nished the college with electricity.
One wire remained unbroken. A
dog stepped on the live wire and
was electrocuted. The current
from the broken wires made a
frightful display of fireworks till
another tree severed the wires be
tween Conway and Murfreesboro
leaving the town in darkness.
A cork tree about 70 years old
on the middle drive was broken
off. An umbrella tree planted by
the class of 1913 on the circular
driveway was blown over. One
of the arches on the main walk
was crushed by a falling limb.
That part of the walk will be in
darkness till the arch can be re
Nearly all the trees on the
campus suffered from the storm.
Broken limbs with leaves yet green
are strewn across the campus at
The annual celebration of
Amateur or Stunt Night will be
held in the college auditorium Fri
day night, October 26. The stu
dents are urged to begin the prep
aration of their stunts soon and
not put this off until the last min
Each class will be expected to
give a stunt and any organization
who wishes may present one. Old
students who wish to give original
songs, compositions, stories, plays
or readings are urged to do so.
Miss Poe will be in charge of the
Amateur Night program and all
stunts should be reported to her
as soon as possible. Prizes will
be given for the best stunts.
The seventh annual B. S.
U. Conference will be held
here at Chowan, October 19-
21. Between 200 and 250
delegates are expected. The
cost of the conference will
include traveling expenses
both ways, meals while here,
and $1.00 registration. En
tertainment w'ill be furnish
ed on the Harvard plan.
Delegates are expected to
be arriving here all day Fri
day and into the night. Mr.
Yancey Elliott, of State Col
lege, will be in charge of
the registration. Upon regis
tration each person will re
ceive his program, room as
signment, and other material
to help him get started right.
Every student attending is
requested to bring his Bible.
Letters asking for informa
tion should be addressed to
Miss Ann Downey, Chowan
College, Murfreesboro, N. C.
The first session opens Friday,
night, October 19, at 7:15, in
the college auditorium, at which
time the Chowan Glee Club will
give some musical numbers. On
Saturday morning Miss Ruby,
Daniel will talk on B. S. U. his
tory. Then forums, in which the
direct problems of the students
will be dealt with will be con
ducted for all. These forum
groups will meet in separate
rooms, four of them, and each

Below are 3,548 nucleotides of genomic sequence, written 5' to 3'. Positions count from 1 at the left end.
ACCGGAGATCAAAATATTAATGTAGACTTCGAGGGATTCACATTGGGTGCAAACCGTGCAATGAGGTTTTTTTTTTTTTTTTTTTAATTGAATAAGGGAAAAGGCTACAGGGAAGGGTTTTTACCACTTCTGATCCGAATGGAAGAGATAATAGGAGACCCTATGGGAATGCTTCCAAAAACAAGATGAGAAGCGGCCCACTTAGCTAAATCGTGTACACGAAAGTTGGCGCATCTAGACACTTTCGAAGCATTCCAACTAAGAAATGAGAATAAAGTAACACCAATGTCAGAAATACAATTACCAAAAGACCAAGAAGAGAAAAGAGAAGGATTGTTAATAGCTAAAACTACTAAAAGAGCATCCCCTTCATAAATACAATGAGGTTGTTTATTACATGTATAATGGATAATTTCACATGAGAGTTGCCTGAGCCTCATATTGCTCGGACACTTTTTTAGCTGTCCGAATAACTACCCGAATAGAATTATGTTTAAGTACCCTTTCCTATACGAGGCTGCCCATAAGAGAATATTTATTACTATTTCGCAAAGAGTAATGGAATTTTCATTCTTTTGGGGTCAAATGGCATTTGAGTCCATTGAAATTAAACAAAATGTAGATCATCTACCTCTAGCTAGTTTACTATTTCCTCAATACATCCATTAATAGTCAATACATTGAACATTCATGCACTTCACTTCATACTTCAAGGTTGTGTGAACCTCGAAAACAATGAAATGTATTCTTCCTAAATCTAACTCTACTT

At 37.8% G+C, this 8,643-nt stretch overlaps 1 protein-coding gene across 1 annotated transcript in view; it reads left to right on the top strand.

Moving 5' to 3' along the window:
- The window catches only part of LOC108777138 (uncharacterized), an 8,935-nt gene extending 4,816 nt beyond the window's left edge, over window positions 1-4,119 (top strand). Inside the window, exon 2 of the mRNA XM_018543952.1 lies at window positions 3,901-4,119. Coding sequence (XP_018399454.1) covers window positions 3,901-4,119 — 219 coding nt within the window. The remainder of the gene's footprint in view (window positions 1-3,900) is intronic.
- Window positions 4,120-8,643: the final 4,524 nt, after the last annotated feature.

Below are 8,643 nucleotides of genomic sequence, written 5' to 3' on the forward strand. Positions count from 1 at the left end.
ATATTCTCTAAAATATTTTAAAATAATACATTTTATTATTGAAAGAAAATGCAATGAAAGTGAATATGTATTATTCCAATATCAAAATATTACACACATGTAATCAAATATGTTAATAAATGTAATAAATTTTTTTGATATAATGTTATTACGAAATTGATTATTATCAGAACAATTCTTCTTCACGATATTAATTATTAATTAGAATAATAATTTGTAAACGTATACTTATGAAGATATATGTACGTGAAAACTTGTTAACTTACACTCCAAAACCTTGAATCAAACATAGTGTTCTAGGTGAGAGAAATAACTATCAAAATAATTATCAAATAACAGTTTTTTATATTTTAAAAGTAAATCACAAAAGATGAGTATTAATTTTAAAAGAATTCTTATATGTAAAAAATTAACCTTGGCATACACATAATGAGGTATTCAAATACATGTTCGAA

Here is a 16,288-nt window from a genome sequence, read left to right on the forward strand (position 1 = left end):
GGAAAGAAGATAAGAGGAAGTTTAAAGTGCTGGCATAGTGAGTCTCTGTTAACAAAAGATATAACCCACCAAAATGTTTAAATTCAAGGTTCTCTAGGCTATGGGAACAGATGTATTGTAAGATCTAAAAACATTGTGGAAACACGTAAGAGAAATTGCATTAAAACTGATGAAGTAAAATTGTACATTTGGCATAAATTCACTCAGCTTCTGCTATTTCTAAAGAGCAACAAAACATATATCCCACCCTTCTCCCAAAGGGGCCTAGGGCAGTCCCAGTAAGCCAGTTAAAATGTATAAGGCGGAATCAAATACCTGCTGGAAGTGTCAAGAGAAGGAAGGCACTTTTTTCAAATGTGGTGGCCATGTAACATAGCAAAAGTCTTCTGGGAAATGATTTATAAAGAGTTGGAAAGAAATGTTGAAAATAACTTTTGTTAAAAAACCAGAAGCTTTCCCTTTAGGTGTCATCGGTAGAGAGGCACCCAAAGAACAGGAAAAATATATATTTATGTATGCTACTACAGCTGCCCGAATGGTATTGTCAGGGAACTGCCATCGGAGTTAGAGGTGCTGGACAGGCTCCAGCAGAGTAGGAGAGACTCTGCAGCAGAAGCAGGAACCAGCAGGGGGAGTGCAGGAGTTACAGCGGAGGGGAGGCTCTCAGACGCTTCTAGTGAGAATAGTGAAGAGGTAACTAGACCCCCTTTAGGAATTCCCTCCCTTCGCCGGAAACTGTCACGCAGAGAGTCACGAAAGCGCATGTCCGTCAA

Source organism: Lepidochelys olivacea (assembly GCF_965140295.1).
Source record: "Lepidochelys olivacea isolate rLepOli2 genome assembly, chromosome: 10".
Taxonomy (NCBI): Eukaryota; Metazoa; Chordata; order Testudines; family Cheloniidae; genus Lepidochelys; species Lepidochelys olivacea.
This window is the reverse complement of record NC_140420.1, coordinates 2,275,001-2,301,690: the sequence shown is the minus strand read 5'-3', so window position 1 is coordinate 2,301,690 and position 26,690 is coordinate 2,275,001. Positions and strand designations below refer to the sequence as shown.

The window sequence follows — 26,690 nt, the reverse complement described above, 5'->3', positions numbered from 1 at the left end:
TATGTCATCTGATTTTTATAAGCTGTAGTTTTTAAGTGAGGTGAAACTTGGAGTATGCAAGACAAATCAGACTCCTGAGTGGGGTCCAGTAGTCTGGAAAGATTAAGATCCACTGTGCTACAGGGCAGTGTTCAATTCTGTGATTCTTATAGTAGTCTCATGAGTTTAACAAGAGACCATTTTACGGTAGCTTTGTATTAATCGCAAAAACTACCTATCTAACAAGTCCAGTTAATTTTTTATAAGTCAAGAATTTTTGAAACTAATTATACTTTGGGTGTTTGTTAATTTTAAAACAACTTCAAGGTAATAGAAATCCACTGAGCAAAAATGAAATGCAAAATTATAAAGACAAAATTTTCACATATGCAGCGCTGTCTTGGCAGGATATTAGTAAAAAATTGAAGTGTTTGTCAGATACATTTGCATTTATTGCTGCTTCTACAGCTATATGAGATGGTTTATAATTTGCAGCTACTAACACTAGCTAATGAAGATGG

student may make his choice. Qn
Saturday afternoon there will be
a demonstration B. S. U. Council
meeting by the Meredith del'ega'
tion, led by Miss Madeline Elliott.
On Saturday afternoon there- will
be a period of about an hour and
a half for play and recreation,
either outdoors or inside, depend
ing upon the weather. The Sar-
urday night session will be> given
to Missions, and the closing ses
sion will be held on Sunday irp^rn-
ing. The speakers will be: Dr.
Hight C. Moore, of Nashville^
Tenn.; Dr. Harry Clark, Furman
University, Greenville, S. C.; Dr.
Charles E. Maddry, general sec
retary of the Baptist State Con
vention; Dr. R. T. Vann, former
president of Meredith Collegej
Mr. Perry Morgan, of Raleigh;
Rev. E. N. Johnson, of Dunn, N.
C.; Secretary Frank H. Leave!!,
Department of Student Work,
Southern Baptist Convention; the
student secretaries in the State,
and a large number of students.
Each campus will give a brief re
Chowan College and the town
of Murfreesboro are eagerly loDk-
irg forward "to the conference ."ind
will do all in their power to make
their visitors comfortable and
happy, and the B. S. U. Confer
ence a notable success.
Not until some folks are flat
on their backs do they learn to
STOP, LOOK, AND LISTEN
Have you seen the hall?
Why the hall the sophomores
have been at work on ever
since early in their freshman
year, of course. Come here
and look. Aren’t these new
brown rugs just too lovely for
feet to tread upon? Six gor
geous ones for the hall and
Miss McDowell’s ofBce! Long
live the sophomore class and
their adviser, Mrs. A. W. H.
Jones, of Severn!